The Passing of the Backhouse
by James Whitcomb Riley
(See the bottom for additional author information)

   W hen memory keeps me company and moves to smiles or tears,
A weather-beaten object looms through the mist of years,
Behind the house and barn it stood, a half a mile or more,
And hurrying feet a path had made, straight to its swinging door.
Its architecture was a type of simple classic art.
But in the tragedy of life it played a leading part.
And oft the passing traveler drove slow, and heaved a sigh,
To see the modest hired girl slip out with glances shy.
The hired girl slipping into the outhouse
...where my grandsire sat and whiled away an hour    W e had our posey garden that the women loved so well,
I loved it, too, but better still I loved the stronger smell
That filled the evening breezes so full of homely cheer,
And told the night-o'ertaken tramp that human life was near,
On lazy August afternoons, it made a little bower
Delightful, where my grandsire sat and whiled away an hour.
For there the summer mornings, its very cares entwined,
And berry bushes reddened in the streaming soil behind.
   A ll day fat spiders spun their webs to catch the buzzing flies
That flitted to and from the house, where Ma was baking pies,
And once a swarm of hornets bold had built a palace there,
And stung my unsuspecting Aunt--I must not tell you where.
Then father took a flaming pole--that was a happy day--
He nearly burned the building up, but the hornets left to stay.
When summer bloom began to fade and winter to carouse,
We bank the little building with a heap of hemlock boughs.
...a swarm of hornets bold had built a palace there
The torture of the icy seat would make a Spartan sob    B ut when the crust was on the snow and the sullen skies were gray,
In sooth the building was no place where one could wish to stay.
We did our duties promptly, there one purpose swayed the mind;
We tarried not, nor lingered long on what we left behind.
The torture of the icy seat would make a Spartan sob,
For needs must scrape the flesh with a lacerating cob,
That from a frost-encrusted nail, was suspended by a string--
My father was a frugal man and wasted not a thing.
   W hen grandpa had to "go out back" and make his morning call,
We'd bundle up the dear old man with a muffler and a shawl.
I knew the hole on which he sat--'twas padded all around,
And once I dared to sit there--'twas all too wide I found,
My loins were all too little, and I jack-knifed there to stay,
They had to come and get me out, or I'd have passed away,
Then father said ambition was a thing that boys should shun,
And I just used the children's hole 'til childhood days were done.
...once I dared to sit there--'twas all too wide I found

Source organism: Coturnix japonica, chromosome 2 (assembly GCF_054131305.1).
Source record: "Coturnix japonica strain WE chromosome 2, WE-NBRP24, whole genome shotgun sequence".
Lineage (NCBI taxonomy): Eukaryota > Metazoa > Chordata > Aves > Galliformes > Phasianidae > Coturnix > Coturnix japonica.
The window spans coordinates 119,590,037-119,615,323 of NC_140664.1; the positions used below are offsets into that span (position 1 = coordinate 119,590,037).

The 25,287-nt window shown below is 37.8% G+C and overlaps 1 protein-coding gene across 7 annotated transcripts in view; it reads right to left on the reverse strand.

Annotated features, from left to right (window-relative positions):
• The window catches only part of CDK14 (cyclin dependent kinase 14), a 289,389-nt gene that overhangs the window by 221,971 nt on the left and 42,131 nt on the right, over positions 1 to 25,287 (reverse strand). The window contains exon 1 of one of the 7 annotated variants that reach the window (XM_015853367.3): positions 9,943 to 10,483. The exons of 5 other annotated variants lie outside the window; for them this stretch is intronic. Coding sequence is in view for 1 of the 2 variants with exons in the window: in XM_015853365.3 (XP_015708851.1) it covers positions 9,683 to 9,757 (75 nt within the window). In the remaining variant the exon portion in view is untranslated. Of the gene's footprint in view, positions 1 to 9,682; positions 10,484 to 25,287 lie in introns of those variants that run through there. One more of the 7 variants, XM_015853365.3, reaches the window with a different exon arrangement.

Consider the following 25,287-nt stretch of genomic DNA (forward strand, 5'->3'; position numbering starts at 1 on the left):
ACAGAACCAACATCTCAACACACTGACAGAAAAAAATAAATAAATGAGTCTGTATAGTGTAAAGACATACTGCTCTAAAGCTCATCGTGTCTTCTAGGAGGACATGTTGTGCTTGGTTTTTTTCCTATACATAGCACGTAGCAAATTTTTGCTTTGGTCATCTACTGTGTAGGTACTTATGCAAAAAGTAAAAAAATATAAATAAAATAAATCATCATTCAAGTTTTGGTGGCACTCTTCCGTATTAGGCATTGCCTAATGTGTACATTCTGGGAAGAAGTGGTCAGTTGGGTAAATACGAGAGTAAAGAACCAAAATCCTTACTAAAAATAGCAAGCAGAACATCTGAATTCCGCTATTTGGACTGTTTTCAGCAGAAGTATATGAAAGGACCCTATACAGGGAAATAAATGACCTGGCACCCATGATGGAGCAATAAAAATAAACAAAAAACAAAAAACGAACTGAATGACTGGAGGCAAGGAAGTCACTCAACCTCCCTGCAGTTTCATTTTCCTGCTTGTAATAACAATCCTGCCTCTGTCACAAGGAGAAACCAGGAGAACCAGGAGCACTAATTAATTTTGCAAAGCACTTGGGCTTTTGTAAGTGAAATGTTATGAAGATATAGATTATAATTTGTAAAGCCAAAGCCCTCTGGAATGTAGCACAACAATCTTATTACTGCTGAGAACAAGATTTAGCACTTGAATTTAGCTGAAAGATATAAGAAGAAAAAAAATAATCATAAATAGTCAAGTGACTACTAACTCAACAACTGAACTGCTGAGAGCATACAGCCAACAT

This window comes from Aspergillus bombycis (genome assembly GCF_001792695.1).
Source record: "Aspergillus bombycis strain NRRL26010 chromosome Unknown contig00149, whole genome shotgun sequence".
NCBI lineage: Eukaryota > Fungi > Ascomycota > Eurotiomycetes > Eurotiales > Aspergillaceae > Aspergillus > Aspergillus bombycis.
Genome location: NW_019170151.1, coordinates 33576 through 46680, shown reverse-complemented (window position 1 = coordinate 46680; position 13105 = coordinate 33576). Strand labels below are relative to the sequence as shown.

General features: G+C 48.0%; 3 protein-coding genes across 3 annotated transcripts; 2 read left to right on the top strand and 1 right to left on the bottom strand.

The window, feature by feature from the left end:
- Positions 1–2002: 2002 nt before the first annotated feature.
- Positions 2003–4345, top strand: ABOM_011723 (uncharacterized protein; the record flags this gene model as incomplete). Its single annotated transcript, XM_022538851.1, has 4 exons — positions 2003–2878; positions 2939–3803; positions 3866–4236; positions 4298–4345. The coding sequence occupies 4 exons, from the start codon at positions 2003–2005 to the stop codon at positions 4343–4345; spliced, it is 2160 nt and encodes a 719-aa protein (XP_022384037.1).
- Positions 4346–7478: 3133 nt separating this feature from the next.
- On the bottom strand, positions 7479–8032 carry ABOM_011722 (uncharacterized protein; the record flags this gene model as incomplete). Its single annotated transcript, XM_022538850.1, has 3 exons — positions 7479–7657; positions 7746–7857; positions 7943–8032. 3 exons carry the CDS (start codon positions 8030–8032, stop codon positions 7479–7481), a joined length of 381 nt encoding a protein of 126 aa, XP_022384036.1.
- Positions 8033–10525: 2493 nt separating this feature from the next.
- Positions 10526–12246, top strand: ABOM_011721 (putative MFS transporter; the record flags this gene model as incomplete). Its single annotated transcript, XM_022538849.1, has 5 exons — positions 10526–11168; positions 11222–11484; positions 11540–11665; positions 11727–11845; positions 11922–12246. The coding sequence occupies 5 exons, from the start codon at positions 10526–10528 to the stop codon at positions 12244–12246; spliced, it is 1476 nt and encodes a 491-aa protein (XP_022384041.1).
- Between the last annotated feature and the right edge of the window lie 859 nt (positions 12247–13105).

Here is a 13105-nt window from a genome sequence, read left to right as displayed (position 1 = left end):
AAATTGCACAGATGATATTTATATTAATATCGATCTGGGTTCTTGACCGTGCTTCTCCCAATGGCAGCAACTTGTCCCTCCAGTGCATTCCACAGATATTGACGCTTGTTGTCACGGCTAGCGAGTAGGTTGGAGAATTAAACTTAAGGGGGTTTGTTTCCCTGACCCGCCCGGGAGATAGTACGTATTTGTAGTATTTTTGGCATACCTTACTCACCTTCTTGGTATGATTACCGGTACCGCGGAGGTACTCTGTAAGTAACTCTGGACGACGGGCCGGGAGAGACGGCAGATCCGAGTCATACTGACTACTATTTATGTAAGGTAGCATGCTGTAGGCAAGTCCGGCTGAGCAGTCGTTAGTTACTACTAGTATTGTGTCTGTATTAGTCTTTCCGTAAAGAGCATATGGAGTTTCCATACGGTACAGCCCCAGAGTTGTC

That dear old country landmark...    A nd still I marvel at the craft that cut those holes so true,
The baby hole, and the slender hole that fitted Sister Sue,
That dear old country landmark; I tramped around a bit,
And in the lap of luxury my lot has been to sit,
But ere I die I'll eat the fruit of trees I robbed of yore,
Then seek the shanty where my name is carved upon the door.
I ween the old familiar smell will sooth my jaded soul,
I'm now a man, but none the less I'll try the children's hole.

As always, the visitors to this site have unsurpassed knowledge. Today, 12 May 2000, I received the following Email alleging the true author to the above poem. Here is what they had to say...
  I have the copyright and can prove that James Whitcomb Riley did not write the passing of the Backhouse or the ode to the Outhouse - same poem but shorter. The author was Charles T. Rankin. His daughter Kathleen Rankin has the copyright and showed it to me and I have a copy in the Fulton County Museum, Rochester, IN.
  Shirley Willard, president Fulton Co. Hist. Soc.
  We have a few copies of the poem The Passing of the Backhouse for sale in our museum and you can order it through the mail by sending check to Fulton Co. Hist. Soc., 37 E 375 N, Rochester IN 46975. The cost is $5 plus $2.50 S&H. Someone published it in 1910 on postcards & attributed it to James Whitcomb Riley. But Riley said he was not the author & considered it too risqué. In some of the Riley records prepared by his lawyers, Riley stated that he did not write that Backhouse poem!! It was in 1949 that Rankin's son got the copyright. His daughter Kathleen Rankin has passed away now so I don't know if there is a member of the family to hold the copyright or not. She never married & had no heirs that I know of, though maybe she had a nephew or niece.


Here is yet another comment sent to me in April 2007 disputing the above comment.
  Mr. R. Hollenback writes "I read your poem "The Passing of the Back House" in which, then pres. of Fulton County Museum, Rochester, IN claims Charles Rankin was author.
  I have an original 2 page, type-written document with same title. Each page has, written in ink, the initials - J.W.R. Back of last page in pencil, "an unpublished work of James Whitcomb Riley found after his death." The two pages were very recently found folded in an old book (pub. mid-1800s) of my granfather's who died in 1942. I have every reason to believe it is an original document. The pages have a few typo corrections in ink. The words are slightly different from the Rankin version.
  I would like to find someone to send me a copy of his initials. Also, I don't know how far I want to carry this but the type from one of his original documents and the one I have could be compared. Who knows what could have happened back then. A copyright doesn't prove authorship but neither would would same type or initials. The poem is in same style and subject matter of Riley and I can find little or nothing on Rankin. Again, back then Riley could have disclaimed the poem because, for the times, he decided it was too vulgar and not in keeping with his style. " What do you think? Comments anyone?

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